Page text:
Fruits and berries in October


A year ago there were abundant juicy red fruits on the Chinese dogwood (Cornus kousa) along the southern border of the garden, but this year there are none. Four other Chinese dogwoods have never had a single fruit, two because they are heavily shaded (I suppose), and the others for whatever reason that is beyond my comprehension.

The fruits are large and red, similar in shape and size to a strawberry, and the Chinese dogwood is frequently listed as a tree for the edible garden. I once saw an aged dogwood loaded with several dozen fruits in a sun baked nursery field in Tennessee, but most often trees that I see have a few handfuls, at best. The fruits must be quite tasty to birds, or whatever wildlife it is that snatches them quickly upon ripening, but when I split one open the unappetizing looking mush dissuaded me from sampling it.

In any case, though the dogwood bloomed heavily in late May, there are no fruits this year. As far as I know, there is nothing that the gardener can do to encourage them, and it is likely that the lack of fruit can be attributed to some weather event that closely followed the tree’s flowering. Maybe next year.

The native dogwoods (Cornus florida, below) have plenty of glossy red berries, though as soon as the leaves drop the birds make short work of them. The berries are much smaller than Chinese dogwood’s, and they are carried in small clusters (usually two to five).

The large berry clusters of Nandina domestica (below) grow at the tips of each branch, and are often so heavy that branches arch under their weight. In mid October some berries remain green, though others are already a brilliant red. Some references state that the berries are favored by birds, but very few are eaten through the winter on ten or twelve large shrubs in my garden. So, either the berries are not as appetizing as claimed, or there are the wrong types of birds in my garden.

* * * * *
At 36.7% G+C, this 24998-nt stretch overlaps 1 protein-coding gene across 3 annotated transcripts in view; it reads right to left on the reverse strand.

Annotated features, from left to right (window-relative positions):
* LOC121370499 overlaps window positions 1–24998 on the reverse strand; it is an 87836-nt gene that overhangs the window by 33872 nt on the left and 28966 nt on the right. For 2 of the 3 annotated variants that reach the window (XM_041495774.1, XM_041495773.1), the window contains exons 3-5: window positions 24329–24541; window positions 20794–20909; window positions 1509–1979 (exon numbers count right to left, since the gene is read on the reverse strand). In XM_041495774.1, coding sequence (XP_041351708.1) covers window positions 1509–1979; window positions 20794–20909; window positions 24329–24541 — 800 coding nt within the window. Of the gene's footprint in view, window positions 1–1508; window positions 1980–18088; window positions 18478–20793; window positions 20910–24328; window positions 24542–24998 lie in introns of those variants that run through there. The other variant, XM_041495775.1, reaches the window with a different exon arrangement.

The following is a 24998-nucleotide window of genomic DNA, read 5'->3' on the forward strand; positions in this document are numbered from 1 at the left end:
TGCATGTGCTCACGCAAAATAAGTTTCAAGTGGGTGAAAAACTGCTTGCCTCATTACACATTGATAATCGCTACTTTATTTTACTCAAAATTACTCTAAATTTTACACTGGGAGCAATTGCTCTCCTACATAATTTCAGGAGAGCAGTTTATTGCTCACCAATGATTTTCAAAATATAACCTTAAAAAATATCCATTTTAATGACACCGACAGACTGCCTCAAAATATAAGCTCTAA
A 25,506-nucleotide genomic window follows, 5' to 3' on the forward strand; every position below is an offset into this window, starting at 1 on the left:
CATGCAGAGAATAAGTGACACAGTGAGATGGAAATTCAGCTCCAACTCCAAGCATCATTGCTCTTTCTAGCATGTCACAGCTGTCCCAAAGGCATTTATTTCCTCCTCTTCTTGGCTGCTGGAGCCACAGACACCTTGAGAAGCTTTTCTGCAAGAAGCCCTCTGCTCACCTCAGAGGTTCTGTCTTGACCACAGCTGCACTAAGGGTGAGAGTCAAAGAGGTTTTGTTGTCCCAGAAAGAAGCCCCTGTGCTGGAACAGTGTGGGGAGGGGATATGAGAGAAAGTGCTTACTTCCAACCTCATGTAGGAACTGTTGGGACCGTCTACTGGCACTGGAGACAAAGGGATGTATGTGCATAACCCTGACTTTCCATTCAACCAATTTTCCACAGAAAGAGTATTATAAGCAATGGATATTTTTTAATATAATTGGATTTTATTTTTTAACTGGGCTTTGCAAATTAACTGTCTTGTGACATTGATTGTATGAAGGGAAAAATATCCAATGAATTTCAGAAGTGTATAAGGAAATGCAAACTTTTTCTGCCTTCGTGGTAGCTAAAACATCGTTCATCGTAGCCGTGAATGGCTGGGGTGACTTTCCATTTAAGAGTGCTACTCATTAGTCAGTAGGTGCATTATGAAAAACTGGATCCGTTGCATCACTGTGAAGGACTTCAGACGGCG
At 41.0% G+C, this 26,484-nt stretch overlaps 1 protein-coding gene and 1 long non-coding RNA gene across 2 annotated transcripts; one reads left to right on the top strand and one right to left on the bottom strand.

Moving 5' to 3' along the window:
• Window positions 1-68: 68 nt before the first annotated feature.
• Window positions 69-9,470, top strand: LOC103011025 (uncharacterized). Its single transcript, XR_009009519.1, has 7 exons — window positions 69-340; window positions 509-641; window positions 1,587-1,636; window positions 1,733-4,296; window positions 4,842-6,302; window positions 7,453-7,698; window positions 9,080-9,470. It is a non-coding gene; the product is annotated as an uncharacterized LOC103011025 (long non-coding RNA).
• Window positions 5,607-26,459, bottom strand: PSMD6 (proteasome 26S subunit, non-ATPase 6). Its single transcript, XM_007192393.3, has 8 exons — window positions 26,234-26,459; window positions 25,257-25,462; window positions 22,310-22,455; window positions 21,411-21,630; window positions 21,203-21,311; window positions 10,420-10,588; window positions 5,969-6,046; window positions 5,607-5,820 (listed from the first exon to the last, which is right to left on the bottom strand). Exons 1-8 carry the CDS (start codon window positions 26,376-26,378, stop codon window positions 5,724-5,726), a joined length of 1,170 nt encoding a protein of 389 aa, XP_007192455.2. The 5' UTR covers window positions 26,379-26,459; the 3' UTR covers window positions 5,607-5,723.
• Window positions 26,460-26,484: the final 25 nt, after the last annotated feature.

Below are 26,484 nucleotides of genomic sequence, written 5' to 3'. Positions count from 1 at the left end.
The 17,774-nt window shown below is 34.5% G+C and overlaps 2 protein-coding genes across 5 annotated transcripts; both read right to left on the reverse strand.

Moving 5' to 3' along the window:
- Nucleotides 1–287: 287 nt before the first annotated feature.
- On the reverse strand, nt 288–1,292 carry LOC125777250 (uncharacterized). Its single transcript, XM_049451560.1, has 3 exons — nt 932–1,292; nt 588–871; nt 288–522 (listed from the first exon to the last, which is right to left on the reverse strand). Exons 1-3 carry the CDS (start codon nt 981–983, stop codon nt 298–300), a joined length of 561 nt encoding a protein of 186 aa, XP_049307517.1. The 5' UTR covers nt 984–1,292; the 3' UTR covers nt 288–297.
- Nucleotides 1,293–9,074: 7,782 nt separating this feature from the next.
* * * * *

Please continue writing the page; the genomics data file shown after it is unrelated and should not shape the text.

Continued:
Cultivars of nandina in my garden have far fewer berries, so that they are rarely noticed, and I suspect that some have no berries at all.

The fruits of roses are rose hips (above), and their abundance varies by variety. Many of the rose hips have ripened to red now, and few will make it through the winter and not be snatched by birds, squirrels, rabbits, and rodents. 

I have planted a variety of American, Chinese, English, and hybrid hollies in the garden, and most are heavily laden with berries this autumn. Many are still green (Koehneana holly, above), but others have ripened to red (a hybrid holly, below), and through the winter these will slowly disappear as birds eat them.

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